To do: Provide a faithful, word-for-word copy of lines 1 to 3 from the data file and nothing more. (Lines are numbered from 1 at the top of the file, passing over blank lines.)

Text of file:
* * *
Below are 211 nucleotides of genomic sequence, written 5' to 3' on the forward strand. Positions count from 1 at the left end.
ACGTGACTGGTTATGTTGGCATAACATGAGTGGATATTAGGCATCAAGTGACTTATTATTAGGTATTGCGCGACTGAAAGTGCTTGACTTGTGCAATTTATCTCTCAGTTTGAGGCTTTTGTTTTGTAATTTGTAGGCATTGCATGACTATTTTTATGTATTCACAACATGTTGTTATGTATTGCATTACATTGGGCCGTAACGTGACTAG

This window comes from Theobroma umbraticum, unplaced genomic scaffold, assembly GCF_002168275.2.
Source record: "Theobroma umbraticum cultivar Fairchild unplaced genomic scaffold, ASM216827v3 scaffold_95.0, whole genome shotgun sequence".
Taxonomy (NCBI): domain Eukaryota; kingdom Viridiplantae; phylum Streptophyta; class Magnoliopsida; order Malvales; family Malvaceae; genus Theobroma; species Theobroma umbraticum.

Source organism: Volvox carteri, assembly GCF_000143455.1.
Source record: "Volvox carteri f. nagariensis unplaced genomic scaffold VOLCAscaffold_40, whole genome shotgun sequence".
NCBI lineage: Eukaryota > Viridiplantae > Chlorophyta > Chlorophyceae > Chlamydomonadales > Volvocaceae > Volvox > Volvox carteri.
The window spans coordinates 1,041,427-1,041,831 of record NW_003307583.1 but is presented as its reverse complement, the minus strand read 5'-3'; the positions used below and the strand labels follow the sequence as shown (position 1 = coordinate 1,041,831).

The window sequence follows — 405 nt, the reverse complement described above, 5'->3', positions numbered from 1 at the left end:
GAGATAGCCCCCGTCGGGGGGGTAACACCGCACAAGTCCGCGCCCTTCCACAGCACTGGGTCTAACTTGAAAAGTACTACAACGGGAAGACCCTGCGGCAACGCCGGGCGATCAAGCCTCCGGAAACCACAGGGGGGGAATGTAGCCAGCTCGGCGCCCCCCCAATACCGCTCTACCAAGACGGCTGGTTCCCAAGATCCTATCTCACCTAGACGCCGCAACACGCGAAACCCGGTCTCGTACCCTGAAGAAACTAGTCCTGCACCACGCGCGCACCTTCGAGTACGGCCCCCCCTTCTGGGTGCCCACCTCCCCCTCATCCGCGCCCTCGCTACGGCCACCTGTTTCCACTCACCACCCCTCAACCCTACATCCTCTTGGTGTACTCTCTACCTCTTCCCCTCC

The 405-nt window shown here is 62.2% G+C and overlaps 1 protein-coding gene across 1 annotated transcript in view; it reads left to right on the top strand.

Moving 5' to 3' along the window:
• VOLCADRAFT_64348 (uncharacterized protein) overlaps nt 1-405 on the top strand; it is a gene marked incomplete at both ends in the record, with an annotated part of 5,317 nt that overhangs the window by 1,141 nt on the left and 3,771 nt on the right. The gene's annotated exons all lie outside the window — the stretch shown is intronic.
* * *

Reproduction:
Below are 211 nucleotides of genomic sequence, written 5' to 3' on the forward strand. Positions count from 1 at the left end.
ACGTGACTGGTTATGTTGGCATAACATGAGTGGATATTAGGCATCAAGTGACTTATTATTAGGTATTGCGCGACTGAAAGTGCTTGACTTGTGCAATTTATCTCTCAGTTTGAGGCTTTTGTTTTGTAATTTGTAGGCATTGCATGACTATTTTTATGTATTCACAACATGTTGTTATGTATTGCATTACATTGGGCCGTAACGTGACTAG

This window comes from Theobroma umbraticum, unplaced genomic scaffold, assembly GCF_002168275.2.